, Volume 636, Issue 1, pp 439–447

Effects of leaf litter and its fungal colonization on the diet of Limnomysis benedeni (Crustacea: Mysida)

Primary Research Paper

DOI: 10.1007/s10750-009-9972-9

Cite this article as:
Aßmann, C., von Elert, E. & Gergs, R. Hydrobiologia (2009) 636: 439. doi:10.1007/s10750-009-9972-9


The strong invasive freshwater mysid Limnomysis benedeni, a detritivorous–herbivorous feeder, has a preference for small food particles, but also feeds on leaf litter. Here, we tested whether leaf litter consumption by L. benedeni depends on the tree species and leaf conditioning (two types of physical and biological leaf conditioning). At the physical leaf conditioning, L. benedeni was fed with shortly leached or extensively leached leaves of five tree species in laboratory food assays. The mysid consumed shortly leached leaves of Copper Beech, Lombardy Poplar, Common Oak, and especially White Willow, and did not feed on shortly leached Black Alder leaves. The consumption of extensively leached leaves by L. benedeni did not depend on the tree species. Overall, 74% of the variation of the leaf consumption by L. benedeni was explained by the significant interaction of the factors carbon content and polyphenol content of the leaves, caused the feeding strategy of L. benedeni. For the biological leaf conditioning, the mysids consumed to a high degree naturally conditioned leaves, followed by leaves colonized by one of three fungi, but oomycete-colonized leaf litter and autoclaved leaves were consumed at similar low levels. Our results indicate that L. benedeni feeds on different types of conditioned leaves to different extents, and therefore may affect leaf litter degradation in many invaded freshwaters.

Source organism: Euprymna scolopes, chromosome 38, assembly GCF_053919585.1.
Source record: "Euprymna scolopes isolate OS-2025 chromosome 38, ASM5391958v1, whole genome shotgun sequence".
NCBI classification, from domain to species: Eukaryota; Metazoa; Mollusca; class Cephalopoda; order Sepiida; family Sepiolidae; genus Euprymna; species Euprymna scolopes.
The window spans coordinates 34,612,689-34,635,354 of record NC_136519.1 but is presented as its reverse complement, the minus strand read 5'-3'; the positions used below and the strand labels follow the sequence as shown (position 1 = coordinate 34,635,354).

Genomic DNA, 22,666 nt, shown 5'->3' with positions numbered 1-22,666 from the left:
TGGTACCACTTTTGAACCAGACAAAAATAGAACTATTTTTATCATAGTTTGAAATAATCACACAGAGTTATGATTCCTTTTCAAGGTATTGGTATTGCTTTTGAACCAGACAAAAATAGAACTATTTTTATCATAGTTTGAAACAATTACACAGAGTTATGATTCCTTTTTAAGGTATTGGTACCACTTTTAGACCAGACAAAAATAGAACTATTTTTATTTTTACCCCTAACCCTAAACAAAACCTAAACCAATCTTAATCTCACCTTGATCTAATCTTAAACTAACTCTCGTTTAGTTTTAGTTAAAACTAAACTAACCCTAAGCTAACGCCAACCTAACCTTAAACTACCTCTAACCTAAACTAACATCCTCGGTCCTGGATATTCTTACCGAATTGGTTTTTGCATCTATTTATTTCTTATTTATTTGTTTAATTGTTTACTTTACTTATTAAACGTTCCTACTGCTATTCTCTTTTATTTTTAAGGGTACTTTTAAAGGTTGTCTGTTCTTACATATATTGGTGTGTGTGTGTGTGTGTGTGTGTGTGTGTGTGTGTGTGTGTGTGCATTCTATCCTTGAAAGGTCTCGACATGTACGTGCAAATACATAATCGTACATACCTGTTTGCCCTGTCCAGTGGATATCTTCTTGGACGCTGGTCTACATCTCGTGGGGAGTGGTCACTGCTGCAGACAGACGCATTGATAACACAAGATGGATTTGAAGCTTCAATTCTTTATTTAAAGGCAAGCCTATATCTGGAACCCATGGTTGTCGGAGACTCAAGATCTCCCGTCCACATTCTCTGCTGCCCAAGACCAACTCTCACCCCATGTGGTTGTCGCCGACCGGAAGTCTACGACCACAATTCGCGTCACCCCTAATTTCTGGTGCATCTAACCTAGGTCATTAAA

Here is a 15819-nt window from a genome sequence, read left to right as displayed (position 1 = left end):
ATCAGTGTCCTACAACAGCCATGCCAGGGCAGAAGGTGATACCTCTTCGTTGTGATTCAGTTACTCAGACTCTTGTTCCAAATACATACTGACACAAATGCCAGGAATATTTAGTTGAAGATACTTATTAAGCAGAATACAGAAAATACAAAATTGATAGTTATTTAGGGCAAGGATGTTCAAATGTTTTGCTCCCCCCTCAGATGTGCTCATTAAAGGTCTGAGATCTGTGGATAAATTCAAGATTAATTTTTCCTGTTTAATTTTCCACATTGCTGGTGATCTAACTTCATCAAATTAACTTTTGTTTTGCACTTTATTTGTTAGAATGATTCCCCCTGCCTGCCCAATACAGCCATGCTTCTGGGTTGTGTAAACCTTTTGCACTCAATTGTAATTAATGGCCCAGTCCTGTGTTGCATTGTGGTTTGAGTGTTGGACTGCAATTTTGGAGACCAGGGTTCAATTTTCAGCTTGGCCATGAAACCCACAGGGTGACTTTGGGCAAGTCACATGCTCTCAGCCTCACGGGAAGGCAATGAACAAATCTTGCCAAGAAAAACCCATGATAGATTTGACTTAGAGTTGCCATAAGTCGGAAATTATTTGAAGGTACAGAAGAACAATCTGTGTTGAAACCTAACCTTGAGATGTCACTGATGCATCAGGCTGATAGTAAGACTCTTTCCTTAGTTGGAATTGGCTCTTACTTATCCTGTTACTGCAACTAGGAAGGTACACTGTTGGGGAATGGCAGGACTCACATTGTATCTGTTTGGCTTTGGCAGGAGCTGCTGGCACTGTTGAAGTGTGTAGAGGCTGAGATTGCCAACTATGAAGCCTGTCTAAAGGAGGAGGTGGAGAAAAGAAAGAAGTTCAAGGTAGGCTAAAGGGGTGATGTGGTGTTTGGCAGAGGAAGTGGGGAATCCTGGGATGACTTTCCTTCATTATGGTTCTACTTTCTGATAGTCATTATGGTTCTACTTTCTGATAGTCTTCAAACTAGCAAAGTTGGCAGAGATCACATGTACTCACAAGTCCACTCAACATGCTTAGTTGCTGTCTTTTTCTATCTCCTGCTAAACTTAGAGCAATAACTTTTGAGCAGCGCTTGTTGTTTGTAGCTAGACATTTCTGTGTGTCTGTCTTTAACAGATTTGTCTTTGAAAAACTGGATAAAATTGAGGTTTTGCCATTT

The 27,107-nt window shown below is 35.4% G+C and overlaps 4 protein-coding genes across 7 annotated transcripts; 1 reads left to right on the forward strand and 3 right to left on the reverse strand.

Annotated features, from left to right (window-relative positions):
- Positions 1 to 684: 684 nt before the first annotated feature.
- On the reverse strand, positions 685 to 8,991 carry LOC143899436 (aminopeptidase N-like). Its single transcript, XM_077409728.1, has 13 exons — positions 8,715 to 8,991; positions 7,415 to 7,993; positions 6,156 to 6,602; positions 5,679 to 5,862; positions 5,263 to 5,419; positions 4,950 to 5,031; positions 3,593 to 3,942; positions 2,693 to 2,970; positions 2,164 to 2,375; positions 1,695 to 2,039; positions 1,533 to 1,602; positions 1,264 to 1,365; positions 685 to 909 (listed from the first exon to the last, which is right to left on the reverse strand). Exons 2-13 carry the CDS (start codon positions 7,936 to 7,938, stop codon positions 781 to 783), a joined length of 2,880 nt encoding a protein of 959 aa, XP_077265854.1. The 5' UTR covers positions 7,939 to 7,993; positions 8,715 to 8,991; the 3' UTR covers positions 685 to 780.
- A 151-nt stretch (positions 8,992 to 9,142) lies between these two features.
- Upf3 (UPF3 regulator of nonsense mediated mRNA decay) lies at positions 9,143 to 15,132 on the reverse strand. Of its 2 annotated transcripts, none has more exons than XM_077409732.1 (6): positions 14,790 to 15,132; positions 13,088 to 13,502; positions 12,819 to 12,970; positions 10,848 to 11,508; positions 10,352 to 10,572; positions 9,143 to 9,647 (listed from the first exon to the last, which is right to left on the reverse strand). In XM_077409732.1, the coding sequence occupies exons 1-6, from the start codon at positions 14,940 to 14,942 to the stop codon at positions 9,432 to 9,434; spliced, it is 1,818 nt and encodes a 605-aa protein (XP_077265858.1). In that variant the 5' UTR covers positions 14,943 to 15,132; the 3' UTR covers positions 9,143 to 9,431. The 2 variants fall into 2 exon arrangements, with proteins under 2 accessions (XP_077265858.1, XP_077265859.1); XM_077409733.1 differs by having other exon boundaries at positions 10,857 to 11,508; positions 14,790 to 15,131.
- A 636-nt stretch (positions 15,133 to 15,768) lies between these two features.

Invasive speciesFungiOomycetesLeaf litter conditioningDecomposition

Copyright information

© Springer Science+Business Media B.V. 2009

Authors and Affiliations

  • Christine Aßmann
    • 1
  • Eric von Elert
    • 2
  • René Gergs
    • 1
  1. 1.Limnologisches InstitutUniversität KonstanzConstanceGermany
  2. 2.Cologne BiocenterUniversity of CologneKölnGermany